It may not go down as a record summer for room air conditioner sales, but thanks to a hot, sticky July, dealers, distributors and manufacturers say they will end the season with little or no inventory, and that’s fine by them.
Indeed, filling demand, coming out clean and making a little money in the process is the ultimate hat trick in this seasonal business, where guesswork and weather patterns play as big a role as planning and promotions.
Despite a cool start to the season, torrid temperatures and high humidity blanketed most of the nation beginning around the July 4th holiday, depleting stockpiles and sending some retailers — particularly the large national chains — scurrying for fill-in supplies.
While this year’s AC sales volume won’t set any records, it still stands head and shoulders above the previous summer, when unseasonably cool climes stifled much of the business. According to the Association of Home Appliance Manufacturers (AHAM), factory shipments were already up 22.3 percent in June over the prior year period to some 987,000 units, while year-to-date sales were up 2.3 percent over the same six months in 2001.
Vendors confirmed the heady numbers. “Business is good,” observed Shariff Kan, VP/merchandising for Haier America. “Even though the season started later than normal, we’ve had very good weather, and people are scrambling. This year we should come out clean.”
Haier, whose ACs were hailed in the August issue of Consumer Reports, maintains a reserve supply for regular customers who sell out early, which this year included Best Buy. That came as no surprise to Warren Mann, executive director of the MARTA Cooperative of America, who said the national chains closed the books on room air early.
“The season started with a little bit of heat, which created sales, then it cooled. That cool weather got the national chains worried because they wanted to be out of AC inventory by June 30,” he said. “If they aren’t, they don’t have anywhere to store it.”
The pattern, he noted, played right into the hands of independent dealers. “By July 1 they had no product. But we do, so we can make some money. Just about all of our inventories are gone.” Similarly, Mann observed some price pressure prior to July 1, with 5,000-Btu units retailing for as low as $124 at the nationals. “But after that it was OK.”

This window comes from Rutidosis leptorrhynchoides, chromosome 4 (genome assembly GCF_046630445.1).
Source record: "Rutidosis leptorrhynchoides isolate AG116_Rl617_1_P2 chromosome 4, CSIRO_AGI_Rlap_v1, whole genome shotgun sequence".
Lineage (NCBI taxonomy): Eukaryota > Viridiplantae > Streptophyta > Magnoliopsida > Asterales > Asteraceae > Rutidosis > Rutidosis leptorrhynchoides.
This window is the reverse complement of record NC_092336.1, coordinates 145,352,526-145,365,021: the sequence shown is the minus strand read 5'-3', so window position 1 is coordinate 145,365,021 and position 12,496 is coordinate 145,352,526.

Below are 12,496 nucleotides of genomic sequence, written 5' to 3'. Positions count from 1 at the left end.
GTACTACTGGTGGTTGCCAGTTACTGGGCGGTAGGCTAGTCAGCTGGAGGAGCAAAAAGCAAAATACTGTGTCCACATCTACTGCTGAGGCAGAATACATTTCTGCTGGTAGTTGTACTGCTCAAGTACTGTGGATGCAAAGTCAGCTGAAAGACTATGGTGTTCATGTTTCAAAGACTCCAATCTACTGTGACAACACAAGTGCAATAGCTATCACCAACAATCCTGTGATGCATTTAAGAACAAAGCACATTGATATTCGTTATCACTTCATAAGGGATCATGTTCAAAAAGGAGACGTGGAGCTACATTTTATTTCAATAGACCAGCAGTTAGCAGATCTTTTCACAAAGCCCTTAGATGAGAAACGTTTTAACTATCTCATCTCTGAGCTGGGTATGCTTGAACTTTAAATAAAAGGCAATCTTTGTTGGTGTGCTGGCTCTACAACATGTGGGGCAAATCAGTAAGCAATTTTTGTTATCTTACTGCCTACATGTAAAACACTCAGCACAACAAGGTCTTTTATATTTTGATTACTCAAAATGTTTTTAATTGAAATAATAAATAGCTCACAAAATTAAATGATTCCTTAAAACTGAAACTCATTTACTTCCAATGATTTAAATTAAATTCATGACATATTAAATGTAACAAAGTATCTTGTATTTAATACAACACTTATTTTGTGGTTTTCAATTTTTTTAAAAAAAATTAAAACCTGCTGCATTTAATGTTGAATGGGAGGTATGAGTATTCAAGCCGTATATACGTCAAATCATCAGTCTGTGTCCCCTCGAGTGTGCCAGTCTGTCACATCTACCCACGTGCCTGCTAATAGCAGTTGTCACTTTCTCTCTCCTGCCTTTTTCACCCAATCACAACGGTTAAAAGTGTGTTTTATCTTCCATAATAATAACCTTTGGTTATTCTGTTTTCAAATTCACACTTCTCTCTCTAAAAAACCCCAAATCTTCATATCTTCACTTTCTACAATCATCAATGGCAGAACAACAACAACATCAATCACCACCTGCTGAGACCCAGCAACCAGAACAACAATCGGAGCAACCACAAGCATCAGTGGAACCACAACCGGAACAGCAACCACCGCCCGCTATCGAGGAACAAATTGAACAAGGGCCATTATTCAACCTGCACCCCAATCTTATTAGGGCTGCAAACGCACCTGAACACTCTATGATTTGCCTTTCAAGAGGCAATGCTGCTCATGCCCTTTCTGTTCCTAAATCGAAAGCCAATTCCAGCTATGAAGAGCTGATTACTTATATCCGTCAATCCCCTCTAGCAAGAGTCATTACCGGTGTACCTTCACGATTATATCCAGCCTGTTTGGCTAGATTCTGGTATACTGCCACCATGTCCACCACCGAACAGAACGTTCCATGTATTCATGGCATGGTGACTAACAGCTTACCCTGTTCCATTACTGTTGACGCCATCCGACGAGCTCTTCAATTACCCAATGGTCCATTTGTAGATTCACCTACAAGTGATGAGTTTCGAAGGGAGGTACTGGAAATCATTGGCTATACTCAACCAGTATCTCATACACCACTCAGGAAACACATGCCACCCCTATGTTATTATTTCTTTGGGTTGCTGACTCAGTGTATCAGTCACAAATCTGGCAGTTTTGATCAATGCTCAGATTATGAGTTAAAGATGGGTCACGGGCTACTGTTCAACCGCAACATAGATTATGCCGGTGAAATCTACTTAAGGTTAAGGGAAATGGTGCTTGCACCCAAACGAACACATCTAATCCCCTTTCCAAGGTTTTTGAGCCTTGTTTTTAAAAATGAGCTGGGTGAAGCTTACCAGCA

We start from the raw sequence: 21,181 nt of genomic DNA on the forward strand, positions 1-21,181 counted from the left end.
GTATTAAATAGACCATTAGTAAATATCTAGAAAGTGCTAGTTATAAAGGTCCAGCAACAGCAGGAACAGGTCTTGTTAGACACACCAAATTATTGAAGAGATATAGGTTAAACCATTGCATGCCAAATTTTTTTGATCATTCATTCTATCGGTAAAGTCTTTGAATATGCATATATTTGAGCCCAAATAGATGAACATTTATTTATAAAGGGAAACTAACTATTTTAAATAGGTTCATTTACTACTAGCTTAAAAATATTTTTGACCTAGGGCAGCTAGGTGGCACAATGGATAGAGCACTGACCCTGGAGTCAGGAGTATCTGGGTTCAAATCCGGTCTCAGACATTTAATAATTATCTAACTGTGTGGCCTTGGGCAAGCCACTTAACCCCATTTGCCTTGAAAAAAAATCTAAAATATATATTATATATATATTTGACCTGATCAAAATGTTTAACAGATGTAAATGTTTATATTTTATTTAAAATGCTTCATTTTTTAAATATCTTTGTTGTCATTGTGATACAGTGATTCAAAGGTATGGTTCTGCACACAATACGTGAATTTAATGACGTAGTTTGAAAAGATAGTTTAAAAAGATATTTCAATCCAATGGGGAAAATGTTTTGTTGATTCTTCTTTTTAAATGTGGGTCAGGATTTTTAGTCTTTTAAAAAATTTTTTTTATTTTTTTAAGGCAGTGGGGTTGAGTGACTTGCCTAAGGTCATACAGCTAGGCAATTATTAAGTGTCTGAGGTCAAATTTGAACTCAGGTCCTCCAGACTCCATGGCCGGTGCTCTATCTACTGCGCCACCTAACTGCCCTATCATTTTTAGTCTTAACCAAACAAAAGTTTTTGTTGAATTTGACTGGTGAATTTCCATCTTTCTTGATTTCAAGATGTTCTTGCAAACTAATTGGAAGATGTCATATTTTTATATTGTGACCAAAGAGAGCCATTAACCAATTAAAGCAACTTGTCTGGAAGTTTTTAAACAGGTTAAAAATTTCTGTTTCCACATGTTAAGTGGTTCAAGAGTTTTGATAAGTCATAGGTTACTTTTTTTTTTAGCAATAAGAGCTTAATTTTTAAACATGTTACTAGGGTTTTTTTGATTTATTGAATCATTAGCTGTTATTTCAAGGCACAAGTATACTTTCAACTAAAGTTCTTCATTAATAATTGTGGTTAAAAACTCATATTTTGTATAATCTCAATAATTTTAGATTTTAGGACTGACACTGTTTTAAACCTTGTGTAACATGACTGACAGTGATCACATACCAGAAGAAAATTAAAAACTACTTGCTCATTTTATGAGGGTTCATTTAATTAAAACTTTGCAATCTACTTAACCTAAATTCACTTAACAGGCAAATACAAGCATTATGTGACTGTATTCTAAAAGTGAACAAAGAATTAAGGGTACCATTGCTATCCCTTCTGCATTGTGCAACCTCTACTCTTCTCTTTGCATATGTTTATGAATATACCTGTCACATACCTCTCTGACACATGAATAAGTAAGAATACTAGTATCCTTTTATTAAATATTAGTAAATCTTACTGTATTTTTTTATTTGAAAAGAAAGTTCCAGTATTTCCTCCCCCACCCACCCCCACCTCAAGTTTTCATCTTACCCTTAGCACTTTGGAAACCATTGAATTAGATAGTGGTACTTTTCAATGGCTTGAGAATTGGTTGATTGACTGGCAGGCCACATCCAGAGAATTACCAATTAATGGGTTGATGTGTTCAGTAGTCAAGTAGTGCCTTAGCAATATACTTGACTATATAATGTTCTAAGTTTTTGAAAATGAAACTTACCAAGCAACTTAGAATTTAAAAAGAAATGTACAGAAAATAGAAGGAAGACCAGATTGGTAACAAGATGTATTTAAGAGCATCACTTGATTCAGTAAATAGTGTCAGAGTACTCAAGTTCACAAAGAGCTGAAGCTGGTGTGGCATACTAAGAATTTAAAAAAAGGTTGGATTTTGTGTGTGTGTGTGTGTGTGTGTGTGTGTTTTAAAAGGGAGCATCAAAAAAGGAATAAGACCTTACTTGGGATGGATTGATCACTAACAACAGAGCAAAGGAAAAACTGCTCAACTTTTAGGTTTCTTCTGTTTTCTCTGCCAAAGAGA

Bob Lawrence, executive director of the Brand Source/Associated Volume Buyers buying group, even heard reports of $99 price points for 5,000-Btu machines. But by and large, he reported, pricing has held up. “We haven’t had many complaints.”
A bigger concern for Brand Source is supply. “Where business has been good, inventories are tight,” Lawrence said, citing “excellent air conditioner sales” in the upper Midwest and the Northeast. “Since AC manufacturers don’t have much more inventory, we have been shifting inventory around to those retailers that need it.”
Similarly, Bill Trawick, executive director of the NATM Buying Corp., is seeing “great sell-through” among his member dealers. “The season didn’t start well, but surprisingly there was a lot of heat in July. Right now Florida is getting very busy.”
Indeed, Southern Florida NATM dealer BrandsMart U.S.A. is finally making up for lost time following 31 days of rain. “May was tremendous, a big success for us, but we got killed by the rain in June, which was the wettest in 60 years,” said appliance VP Randy Johnson. Still, Johnson plans to sell 50,000 ACs by season’s end, only 1,000 units below last year’s total. “Last year the business didn’t come until August,” he added, “but it always comes.”
For P.C. Richard & Son, the biggest independent majap dealer and fifth largest overall, the pre-season begins in late March, early April. Director and general merchandise manager Doug Kelly follows a buy-and-hold strategy, which ensures sufficient supplies long after his national competitors run dry.
“We take it in and hold it,” Kelly said. “People who bought in advance are in a good position. Those who relied on just-in-time deliveries, like the nationals, are out.”
To underscore the point, Kelly recounted last summer’s unusually cool July. “A lot of retailers got skittish and turned back shipments,” he recalled. But the dog days returned by August, and many chains were caught with their supplies down. “If they’re willing to take a little risk, the regionals can maneuver,” he said. “The nationals don’t.”
Nevertheless, the national chains, particularly the home improvement pair of Lowe’s and The Home Depot, are still making their presence felt in room air. “The home centers are getting more of the business,” confirmed Marty Friedman, president of Eastern Marketing Corp., an East Coast distributor of high-end white goods. “It used to be more of a major appliance dealer business. People wanted special installation. Now, they can install it themselves, and the home centers have it all stocked up and ready to go.”
Still, the nationals can’t sell what they don’t have. As Friedman related, “One dealer told me he did great on July 3rd, but did even better on July 4th because by then Best Buy was out of inventory.”
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